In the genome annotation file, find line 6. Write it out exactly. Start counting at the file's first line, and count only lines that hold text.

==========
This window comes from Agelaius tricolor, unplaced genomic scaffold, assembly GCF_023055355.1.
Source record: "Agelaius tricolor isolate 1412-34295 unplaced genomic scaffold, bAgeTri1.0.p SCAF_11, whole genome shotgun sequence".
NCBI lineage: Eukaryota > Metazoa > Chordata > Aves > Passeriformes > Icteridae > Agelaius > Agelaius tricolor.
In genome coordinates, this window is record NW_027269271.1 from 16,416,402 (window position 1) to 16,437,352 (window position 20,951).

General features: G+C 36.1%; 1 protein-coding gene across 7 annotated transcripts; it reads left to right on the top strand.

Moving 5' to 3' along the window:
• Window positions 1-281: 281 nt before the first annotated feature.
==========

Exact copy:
Moving 5' to 3' along the window: